Cafe 059: Not sure — I think my tongue nerves were too damaged from the Starbucks I had the day before to feel the burn. 0 points.

Is the coffee Fair Trade?

Caffiends: Yes. 2 points.

Cafe 059: Yes. 2 points.

Barista’s political beliefs?

Caffiends: From the conversation I overheard about Donald Trump, I’d say the baristas were pretty on top of their game. 3 points.

Cafe 059: There was some chatter about Toronto and its boroughs, but nothing substantial. 1 point.

What kind of snacks did they have?

Caffiends: Their specialty is the butter croissant: cold and dense, but crisp on the outside. 3 delicious points.

Cafe 059: Bagel with Nutella. I didn’t buy one because I ran out of cash, but I already know what bagels with Nutella taste like anyways. 5 points.

Author’s reservations against café’s college affiliation:

Caffiends: I have a personal and completely biased grudge against Victoria College. Minus 3 points. But Caffiends is a student-run café, so they can have 1 point back for sympathy. 

Cafe 059: Neutral. I didn’t apply to Daniels, so they didn’t have a chance to reject me. 0 points.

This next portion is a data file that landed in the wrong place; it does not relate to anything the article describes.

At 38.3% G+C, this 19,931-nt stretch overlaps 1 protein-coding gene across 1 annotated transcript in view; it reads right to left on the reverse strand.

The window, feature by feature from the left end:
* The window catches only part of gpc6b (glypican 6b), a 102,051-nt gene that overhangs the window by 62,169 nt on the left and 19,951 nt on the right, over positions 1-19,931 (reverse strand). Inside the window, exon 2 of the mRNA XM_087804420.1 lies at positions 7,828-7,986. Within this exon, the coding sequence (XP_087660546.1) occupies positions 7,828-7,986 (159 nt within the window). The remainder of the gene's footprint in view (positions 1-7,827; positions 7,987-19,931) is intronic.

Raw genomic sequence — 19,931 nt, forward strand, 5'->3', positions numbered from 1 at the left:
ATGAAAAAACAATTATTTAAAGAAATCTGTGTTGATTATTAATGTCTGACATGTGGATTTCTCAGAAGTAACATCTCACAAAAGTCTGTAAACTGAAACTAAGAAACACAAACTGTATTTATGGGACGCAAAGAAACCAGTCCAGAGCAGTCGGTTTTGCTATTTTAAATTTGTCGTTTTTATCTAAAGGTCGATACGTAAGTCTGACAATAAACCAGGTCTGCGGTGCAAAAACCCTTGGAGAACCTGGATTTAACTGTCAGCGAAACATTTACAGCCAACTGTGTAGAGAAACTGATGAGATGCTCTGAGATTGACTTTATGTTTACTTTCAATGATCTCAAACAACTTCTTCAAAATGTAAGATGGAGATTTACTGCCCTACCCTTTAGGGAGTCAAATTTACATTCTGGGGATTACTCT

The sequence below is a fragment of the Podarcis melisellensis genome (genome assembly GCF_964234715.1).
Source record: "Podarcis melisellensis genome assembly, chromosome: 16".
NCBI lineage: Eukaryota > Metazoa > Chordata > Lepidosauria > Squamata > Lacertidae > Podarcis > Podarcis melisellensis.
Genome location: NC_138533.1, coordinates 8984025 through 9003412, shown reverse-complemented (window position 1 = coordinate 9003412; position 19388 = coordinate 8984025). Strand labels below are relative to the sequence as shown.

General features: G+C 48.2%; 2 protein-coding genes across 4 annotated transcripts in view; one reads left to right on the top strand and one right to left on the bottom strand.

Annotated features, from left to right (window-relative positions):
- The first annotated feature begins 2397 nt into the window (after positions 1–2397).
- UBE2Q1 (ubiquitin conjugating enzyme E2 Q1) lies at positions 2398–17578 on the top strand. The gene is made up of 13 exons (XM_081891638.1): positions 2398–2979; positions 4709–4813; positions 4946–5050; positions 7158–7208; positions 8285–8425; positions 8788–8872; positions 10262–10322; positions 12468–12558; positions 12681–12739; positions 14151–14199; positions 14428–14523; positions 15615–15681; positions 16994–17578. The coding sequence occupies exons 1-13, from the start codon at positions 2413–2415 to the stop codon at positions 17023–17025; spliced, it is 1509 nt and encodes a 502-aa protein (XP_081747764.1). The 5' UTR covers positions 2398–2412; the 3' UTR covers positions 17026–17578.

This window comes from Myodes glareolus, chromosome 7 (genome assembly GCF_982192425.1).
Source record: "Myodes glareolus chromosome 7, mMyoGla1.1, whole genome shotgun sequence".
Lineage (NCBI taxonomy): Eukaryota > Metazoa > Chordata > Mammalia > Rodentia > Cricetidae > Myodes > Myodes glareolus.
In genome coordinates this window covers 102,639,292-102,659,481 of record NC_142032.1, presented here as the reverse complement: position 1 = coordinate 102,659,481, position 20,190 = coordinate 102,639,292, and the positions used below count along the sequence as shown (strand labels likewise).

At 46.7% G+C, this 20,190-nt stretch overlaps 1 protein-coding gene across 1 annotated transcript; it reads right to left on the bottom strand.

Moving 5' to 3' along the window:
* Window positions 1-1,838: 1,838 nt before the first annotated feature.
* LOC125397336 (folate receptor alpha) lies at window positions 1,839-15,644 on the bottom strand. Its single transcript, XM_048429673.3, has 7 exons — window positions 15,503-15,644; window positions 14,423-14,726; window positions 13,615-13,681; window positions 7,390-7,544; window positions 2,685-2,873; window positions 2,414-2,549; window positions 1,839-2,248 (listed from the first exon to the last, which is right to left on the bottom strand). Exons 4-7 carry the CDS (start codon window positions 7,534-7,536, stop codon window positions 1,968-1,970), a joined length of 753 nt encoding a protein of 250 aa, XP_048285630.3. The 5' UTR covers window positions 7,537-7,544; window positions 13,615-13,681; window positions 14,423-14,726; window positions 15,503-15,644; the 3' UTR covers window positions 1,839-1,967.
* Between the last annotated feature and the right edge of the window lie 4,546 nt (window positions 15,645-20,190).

Availability of electric outlets:

Caffiends: I didn’t see any, but it was early in the day and my phone was doing just fine so I didn’t even need one. 0 points.

Cafe 059: There was one visible, but it was in use. It was also not near my table. And this time I really needed to charge my phone. Negative 1 point. 

Is there Wi-fi?

Caffiends: Yes. But it belongs to U of T. 1 point for the administration.

Cafe 059: The U of T network seems to be nonexistent here. An exclusive Daniels faculty network was available, but required Daniels credentials. This became especially frustrating when my phone died. It’s 2016, why is Wi-Fi a problem? Negative 3 points.

Final score:

Caffiends: 14 points.

Cafe 059: 8 points.

The U of T administration: 1 point. 

The winner: Caffiends